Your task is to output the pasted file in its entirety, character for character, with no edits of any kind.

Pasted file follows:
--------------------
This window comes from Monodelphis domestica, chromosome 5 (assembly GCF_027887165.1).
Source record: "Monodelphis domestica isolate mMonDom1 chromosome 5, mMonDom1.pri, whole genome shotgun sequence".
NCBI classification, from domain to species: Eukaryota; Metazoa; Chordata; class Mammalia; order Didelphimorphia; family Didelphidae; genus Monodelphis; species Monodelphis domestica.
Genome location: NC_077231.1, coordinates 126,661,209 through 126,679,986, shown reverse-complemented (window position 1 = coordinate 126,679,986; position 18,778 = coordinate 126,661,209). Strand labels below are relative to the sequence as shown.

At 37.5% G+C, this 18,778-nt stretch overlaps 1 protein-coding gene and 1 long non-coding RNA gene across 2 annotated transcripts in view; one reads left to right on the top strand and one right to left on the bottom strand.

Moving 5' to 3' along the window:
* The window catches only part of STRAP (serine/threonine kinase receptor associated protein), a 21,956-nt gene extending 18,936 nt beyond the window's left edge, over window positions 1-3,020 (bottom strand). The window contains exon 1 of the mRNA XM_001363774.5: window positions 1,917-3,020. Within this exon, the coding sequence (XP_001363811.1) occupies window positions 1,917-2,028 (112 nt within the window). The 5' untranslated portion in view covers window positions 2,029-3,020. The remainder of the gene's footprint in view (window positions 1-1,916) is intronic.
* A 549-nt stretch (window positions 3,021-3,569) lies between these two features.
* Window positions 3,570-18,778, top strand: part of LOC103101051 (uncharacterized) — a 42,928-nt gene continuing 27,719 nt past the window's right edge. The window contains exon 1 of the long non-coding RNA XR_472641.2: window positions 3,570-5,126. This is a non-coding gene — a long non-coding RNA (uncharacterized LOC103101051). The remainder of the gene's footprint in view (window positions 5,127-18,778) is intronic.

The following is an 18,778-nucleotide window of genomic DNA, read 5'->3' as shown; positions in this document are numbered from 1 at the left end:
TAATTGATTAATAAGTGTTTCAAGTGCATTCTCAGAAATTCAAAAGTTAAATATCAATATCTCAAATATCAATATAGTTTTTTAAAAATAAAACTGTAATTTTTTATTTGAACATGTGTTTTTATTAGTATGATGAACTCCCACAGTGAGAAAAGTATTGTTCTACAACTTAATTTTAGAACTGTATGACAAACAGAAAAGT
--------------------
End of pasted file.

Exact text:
This window comes from Monodelphis domestica, chromosome 5 (assembly GCF_027887165.1).
Source record: "Monodelphis domestica isolate mMonDom1 chromosome 5, mMonDom1.pri, whole genome shotgun sequence".
NCBI classification, from domain to species: Eukaryota; Metazoa; Chordata; class Mammalia; order Didelphimorphia; family Didelphidae; genus Monodelphis; species Monodelphis domestica.
Genome location: NC_077231.1, coordinates 126,661,209 through 126,679,986, shown reverse-complemented (window position 1 = coordinate 126,679,986; position 18,778 = coordinate 126,661,209). Strand labels below are relative to the sequence as shown.

At 37.5% G+C, this 18,778-nt stretch overlaps 1 protein-coding gene and 1 long non-coding RNA gene across 2 annotated transcripts in view; one reads left to right on the top strand and one right to left on the bottom strand.

Moving 5' to 3' along the window:
* The window catches only part of STRAP (serine/threonine kinase receptor associated protein), a 21,956-nt gene extending 18,936 nt beyond the window's left edge, over window positions 1-3,020 (bottom strand). The window contains exon 1 of the mRNA XM_001363774.5: window positions 1,917-3,020. Within this exon, the coding sequence (XP_001363811.1) occupies window positions 1,917-2,028 (112 nt within the window). The 5' untranslated portion in view covers window positions 2,029-3,020. The remainder of the gene's footprint in view (window positions 1-1,916) is intronic.
* A 549-nt stretch (window positions 3,021-3,569) lies between these two features.
* Window positions 3,570-18,778, top strand: part of LOC103101051 (uncharacterized) — a 42,928-nt gene continuing 27,719 nt past the window's right edge. The window contains exon 1 of the long non-coding RNA XR_472641.2: window positions 3,570-5,126. This is a non-coding gene — a long non-coding RNA (uncharacterized LOC103101051). The remainder of the gene's footprint in view (window positions 5,127-18,778) is intronic.

The following is an 18,778-nucleotide window of genomic DNA, read 5'->3' as shown; positions in this document are numbered from 1 at the left end:
TAATTGATTAATAAGTGTTTCAAGTGCATTCTCAGAAATTCAAAAGTTAAATATCAATATCTCAAATATCAATATAGTTTTTTAAAAATAAAACTGTAATTTTTTATTTGAACATGTGTTTTTATTAGTATGATGAACTCCCACAGTGAGAAAAGTATTGTTCTACAACTTAATTTTAGAACTGTATGACAAACAGAAAAGT